coyote (Canis latrans)
CONFIRMATION STATUS: Not confirmed.
CHARACTERISTICS: The males are generally larger than the females
(8-20kg vs 7-18kg), with a body length of 1.0-1.35 meters. The coat
color and texture shows geographic variation, but generally the coat
color is a grey mixed with a reddish tint. The belly and throat are
generally paler. This species is usually smaller than the gray wolf.
The track (70mm by 60mm) is more elongated than the domestic dog
but shorter than either the gray or red wolf. The stride (414mm) is
less than the gray or red wolf. This species breeds in January and
February, with a litter of 5-7 pups being born during April and May.
The litter size is affected by population density and food supply. The
home range size of the males is 20-42 km, and for females 8-10 km.
Favorable den sites include brush covered slopes, steep banks, thickets,
hollow logs and rock ledges. Dens may be shared and used for more
than one year. The young emerge from the den in 2-3 weeks, and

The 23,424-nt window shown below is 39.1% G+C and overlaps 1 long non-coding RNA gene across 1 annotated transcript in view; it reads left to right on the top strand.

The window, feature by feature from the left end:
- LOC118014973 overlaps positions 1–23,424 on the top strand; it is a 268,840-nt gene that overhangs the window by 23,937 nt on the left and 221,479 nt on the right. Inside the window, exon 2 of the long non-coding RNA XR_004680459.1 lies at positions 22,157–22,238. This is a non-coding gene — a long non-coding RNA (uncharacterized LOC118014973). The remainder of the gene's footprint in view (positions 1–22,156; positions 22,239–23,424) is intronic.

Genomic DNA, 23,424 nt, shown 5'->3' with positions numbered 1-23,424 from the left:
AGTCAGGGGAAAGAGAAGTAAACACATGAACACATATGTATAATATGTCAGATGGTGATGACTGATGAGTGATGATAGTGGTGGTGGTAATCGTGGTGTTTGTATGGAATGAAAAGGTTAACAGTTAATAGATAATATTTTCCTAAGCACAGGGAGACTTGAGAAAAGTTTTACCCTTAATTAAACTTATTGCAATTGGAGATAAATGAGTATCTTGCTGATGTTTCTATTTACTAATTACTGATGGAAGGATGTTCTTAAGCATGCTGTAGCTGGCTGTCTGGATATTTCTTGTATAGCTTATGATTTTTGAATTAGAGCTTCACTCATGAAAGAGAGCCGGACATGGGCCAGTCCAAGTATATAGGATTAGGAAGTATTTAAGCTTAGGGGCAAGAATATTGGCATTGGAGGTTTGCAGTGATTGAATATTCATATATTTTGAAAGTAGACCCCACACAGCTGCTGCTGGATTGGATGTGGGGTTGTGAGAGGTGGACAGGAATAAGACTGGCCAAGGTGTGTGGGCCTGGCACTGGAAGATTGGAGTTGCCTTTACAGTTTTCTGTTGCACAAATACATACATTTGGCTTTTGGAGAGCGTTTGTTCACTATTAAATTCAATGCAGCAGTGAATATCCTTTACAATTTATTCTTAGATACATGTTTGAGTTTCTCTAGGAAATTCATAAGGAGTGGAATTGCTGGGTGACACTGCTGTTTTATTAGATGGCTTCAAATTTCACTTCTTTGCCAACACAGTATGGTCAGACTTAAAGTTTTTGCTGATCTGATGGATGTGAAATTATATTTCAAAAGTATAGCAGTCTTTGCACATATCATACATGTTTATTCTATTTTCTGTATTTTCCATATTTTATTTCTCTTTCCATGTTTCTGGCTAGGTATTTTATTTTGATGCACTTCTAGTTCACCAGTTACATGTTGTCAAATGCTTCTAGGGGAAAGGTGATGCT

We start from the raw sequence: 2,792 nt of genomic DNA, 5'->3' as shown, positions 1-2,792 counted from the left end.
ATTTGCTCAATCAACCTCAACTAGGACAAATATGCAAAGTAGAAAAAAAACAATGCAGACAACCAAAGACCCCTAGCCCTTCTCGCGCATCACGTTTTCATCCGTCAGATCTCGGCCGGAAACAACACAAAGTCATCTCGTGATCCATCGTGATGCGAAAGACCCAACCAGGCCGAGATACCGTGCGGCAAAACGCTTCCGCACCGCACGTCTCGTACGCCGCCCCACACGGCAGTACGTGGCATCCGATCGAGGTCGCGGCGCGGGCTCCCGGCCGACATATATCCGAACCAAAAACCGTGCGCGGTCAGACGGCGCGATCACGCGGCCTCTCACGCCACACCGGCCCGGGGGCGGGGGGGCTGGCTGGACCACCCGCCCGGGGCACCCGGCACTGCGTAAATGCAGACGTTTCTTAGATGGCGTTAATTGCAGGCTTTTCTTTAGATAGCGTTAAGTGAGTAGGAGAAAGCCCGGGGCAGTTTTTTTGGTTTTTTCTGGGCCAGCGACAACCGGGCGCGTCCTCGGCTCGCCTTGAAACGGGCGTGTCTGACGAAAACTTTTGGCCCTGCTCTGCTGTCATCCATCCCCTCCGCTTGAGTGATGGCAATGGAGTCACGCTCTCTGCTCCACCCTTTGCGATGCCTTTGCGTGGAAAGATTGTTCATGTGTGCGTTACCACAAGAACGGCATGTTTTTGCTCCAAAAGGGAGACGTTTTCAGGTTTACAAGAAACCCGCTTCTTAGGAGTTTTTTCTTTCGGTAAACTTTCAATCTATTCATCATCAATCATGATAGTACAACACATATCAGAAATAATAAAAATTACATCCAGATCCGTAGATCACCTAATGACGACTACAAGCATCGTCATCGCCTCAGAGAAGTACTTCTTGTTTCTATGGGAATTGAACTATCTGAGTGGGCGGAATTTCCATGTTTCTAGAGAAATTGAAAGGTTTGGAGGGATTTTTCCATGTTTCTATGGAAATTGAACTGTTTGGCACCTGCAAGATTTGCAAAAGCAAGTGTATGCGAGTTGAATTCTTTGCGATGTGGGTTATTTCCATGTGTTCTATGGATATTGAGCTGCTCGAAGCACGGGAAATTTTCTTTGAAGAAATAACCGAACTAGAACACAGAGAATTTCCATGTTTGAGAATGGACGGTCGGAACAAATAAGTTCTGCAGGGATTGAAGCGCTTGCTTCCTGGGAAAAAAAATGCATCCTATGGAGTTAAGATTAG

may disperse 6-9 months. Coyotes use visual, auditory, olfactory and
tactile signals for communications.
DISTRIBUTION: Present occurrence in the state is attributed to
introduction by man. An individual male was shot in Floyd County
May, 1983. One was trapped in Tazewell County. Coyote complaints
(1983-1984) were made in Bland, Rockingham, and Washington
Counties, but no animals were shot or trapped. They build their dens
in brushy areas or forests but hunt in primarily fields and meadows.
Although the species is highly adaptable, it prefers hilly terrain which
may be open or may contain brush.
FOODS: This species has a highly varied diet, and is largely an
opportunistic feeder. They take rodents, rabbits, berries, fruits
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Crooked Run Valley